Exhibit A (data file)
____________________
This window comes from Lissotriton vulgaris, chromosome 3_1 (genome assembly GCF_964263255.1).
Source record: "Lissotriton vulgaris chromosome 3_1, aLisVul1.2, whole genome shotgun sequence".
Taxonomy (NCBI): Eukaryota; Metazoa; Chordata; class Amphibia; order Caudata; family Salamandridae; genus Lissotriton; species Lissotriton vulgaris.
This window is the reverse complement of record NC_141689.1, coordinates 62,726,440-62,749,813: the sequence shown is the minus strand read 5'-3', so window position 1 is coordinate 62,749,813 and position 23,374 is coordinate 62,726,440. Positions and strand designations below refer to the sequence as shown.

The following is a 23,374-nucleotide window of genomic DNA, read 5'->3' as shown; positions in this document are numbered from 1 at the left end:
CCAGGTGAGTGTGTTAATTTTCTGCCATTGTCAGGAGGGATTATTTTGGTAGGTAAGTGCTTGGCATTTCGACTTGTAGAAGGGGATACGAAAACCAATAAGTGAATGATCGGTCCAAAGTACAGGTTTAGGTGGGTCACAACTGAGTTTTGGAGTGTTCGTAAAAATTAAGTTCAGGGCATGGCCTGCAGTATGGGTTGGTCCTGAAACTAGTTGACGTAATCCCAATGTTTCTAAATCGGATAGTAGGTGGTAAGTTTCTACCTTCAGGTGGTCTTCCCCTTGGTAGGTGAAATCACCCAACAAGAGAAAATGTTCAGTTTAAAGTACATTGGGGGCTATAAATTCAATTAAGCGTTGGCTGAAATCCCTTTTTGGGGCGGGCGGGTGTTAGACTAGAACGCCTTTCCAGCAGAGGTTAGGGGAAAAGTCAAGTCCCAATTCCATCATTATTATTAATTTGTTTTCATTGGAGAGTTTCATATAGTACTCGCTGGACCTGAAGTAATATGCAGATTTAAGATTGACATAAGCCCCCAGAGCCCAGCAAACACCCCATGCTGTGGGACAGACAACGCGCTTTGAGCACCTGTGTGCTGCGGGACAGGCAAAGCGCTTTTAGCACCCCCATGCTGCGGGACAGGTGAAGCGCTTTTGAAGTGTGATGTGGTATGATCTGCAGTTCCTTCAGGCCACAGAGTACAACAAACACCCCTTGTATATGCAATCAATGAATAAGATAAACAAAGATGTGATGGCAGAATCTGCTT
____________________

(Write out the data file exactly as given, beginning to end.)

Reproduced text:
This window comes from Lissotriton vulgaris, chromosome 3_1 (genome assembly GCF_964263255.1).
Source record: "Lissotriton vulgaris chromosome 3_1, aLisVul1.2, whole genome shotgun sequence".
Taxonomy (NCBI): Eukaryota; Metazoa; Chordata; class Amphibia; order Caudata; family Salamandridae; genus Lissotriton; species Lissotriton vulgaris.
This window is the reverse complement of record NC_141689.1, coordinates 62,726,440-62,749,813: the sequence shown is the minus strand read 5'-3', so window position 1 is coordinate 62,749,813 and position 23,374 is coordinate 62,726,440. Positions and strand designations below refer to the sequence as shown.

The following is a 23,374-nucleotide window of genomic DNA, read 5'->3' as shown; positions in this document are numbered from 1 at the left end:
CCAGGTGAGTGTGTTAATTTTCTGCCATTGTCAGGAGGGATTATTTTGGTAGGTAAGTGCTTGGCATTTCGACTTGTAGAAGGGGATACGAAAACCAATAAGTGAATGATCGGTCCAAAGTACAGGTTTAGGTGGGTCACAACTGAGTTTTGGAGTGTTCGTAAAAATTAAGTTCAGGGCATGGCCTGCAGTATGGGTTGGTCCTGAAACTAGTTGACGTAATCCCAATGTTTCTAAATCGGATAGTAGGTGGTAAGTTTCTACCTTCAGGTGGTCTTCCCCTTGGTAGGTGAAATCACCCAACAAGAGAAAATGTTCAGTTTAAAGTACATTGGGGGCTATAAATTCAATTAAGCGTTGGCTGAAATCCCTTTTTGGGGCGGGCGGGTGTTAGACTAGAACGCCTTTCCAGCAGAGGTTAGGGGAAAAGTCAAGTCCCAATTCCATCATTATTATTAATTTGTTTTCATTGGAGAGTTTCATATAGTACTCGCTGGACCTGAAGTAATATGCAGATTTAAGATTGACATAAGCCCCCAGAGCCCAGCAAACACCCCATGCTGTGGGACAGACAACGCGCTTTGAGCACCTGTGTGCTGCGGGACAGGCAAAGCGCTTTTAGCACCCCCATGCTGCGGGACAGGTGAAGCGCTTTTGAAGTGTGATGTGGTATGATCTGCAGTTCCTTCAGGCCACAGAGTACAACAAACACCCCTTGTATATGCAATCAATGAATAAGATAAACAAAGATGTGATGGCAGAATCTGCTT